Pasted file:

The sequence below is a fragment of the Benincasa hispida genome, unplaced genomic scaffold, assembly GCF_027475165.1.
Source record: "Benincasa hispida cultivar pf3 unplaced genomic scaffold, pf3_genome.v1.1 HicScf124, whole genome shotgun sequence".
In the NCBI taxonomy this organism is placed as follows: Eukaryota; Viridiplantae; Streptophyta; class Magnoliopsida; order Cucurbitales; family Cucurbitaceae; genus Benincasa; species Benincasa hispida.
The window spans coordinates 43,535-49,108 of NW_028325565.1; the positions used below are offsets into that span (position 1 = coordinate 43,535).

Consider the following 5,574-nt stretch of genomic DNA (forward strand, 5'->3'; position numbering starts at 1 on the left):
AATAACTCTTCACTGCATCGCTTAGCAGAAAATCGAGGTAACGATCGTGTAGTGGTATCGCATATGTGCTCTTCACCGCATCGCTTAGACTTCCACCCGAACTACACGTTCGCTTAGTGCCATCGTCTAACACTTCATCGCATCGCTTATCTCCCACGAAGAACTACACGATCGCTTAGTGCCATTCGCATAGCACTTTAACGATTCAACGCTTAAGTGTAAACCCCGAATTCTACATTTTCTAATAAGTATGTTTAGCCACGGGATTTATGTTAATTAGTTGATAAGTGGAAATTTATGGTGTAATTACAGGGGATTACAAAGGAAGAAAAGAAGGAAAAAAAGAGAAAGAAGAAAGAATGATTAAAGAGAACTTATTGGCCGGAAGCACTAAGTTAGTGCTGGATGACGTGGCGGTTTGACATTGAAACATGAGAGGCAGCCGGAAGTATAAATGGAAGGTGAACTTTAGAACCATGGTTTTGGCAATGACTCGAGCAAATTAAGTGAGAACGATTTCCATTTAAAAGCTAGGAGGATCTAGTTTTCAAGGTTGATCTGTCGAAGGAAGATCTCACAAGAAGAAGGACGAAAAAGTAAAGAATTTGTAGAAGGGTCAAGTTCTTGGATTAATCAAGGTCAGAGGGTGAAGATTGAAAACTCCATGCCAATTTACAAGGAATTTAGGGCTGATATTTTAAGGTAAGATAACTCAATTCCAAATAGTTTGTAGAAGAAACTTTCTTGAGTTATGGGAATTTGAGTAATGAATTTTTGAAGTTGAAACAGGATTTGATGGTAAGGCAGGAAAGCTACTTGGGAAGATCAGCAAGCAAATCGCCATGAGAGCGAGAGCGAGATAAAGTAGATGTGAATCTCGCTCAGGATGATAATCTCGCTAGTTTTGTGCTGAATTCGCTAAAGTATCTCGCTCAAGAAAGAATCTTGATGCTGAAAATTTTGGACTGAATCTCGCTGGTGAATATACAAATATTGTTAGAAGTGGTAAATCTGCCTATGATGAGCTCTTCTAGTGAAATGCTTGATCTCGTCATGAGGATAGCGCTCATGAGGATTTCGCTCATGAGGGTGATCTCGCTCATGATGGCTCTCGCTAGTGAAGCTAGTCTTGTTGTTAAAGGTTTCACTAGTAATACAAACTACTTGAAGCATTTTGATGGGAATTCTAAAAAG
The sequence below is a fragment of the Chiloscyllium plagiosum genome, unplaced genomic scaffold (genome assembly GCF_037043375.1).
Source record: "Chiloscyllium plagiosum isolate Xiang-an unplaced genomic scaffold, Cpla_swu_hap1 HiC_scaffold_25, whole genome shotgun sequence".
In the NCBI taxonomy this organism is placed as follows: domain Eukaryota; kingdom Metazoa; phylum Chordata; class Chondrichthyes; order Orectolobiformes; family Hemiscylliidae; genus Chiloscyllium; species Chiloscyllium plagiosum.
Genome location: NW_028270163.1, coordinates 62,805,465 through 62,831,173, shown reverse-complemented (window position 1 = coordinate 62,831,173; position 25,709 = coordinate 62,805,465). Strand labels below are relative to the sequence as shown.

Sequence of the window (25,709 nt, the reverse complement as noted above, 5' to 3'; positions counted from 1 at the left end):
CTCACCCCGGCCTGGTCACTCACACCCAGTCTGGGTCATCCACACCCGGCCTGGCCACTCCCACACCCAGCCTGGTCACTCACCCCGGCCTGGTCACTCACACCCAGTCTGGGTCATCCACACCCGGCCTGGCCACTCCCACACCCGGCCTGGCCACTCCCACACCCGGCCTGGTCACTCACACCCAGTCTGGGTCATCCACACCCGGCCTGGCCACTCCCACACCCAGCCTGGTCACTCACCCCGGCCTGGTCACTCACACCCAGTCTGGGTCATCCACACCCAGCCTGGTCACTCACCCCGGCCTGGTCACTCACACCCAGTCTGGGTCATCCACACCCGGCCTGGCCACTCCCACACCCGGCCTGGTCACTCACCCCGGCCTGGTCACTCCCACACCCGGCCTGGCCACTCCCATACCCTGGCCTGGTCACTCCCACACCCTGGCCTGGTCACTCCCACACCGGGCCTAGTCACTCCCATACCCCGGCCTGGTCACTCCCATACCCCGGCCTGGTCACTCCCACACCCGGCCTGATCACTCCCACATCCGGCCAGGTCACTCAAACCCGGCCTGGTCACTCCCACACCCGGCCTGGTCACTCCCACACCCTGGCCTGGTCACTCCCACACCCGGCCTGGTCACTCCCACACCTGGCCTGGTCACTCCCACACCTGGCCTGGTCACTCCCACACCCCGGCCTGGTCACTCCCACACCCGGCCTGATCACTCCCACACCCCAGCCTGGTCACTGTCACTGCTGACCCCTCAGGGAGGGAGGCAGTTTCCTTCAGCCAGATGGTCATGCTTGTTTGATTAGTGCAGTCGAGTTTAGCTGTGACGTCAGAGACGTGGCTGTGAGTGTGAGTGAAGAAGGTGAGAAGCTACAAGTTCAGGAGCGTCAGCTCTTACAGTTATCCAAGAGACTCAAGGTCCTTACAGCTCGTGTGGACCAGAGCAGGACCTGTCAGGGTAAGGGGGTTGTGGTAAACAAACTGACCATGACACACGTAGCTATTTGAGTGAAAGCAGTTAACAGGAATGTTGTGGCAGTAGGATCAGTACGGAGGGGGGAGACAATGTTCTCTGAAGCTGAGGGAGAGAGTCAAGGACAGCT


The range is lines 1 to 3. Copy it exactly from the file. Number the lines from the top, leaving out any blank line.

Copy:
The sequence below is a fragment of the Benincasa hispida genome, unplaced genomic scaffold, assembly GCF_027475165.1.
Source record: "Benincasa hispida cultivar pf3 unplaced genomic scaffold, pf3_genome.v1.1 HicScf124, whole genome shotgun sequence".
In the NCBI taxonomy this organism is placed as follows: Eukaryota; Viridiplantae; Streptophyta; class Magnoliopsida; order Cucurbitales; family Cucurbitaceae; genus Benincasa; species Benincasa hispida.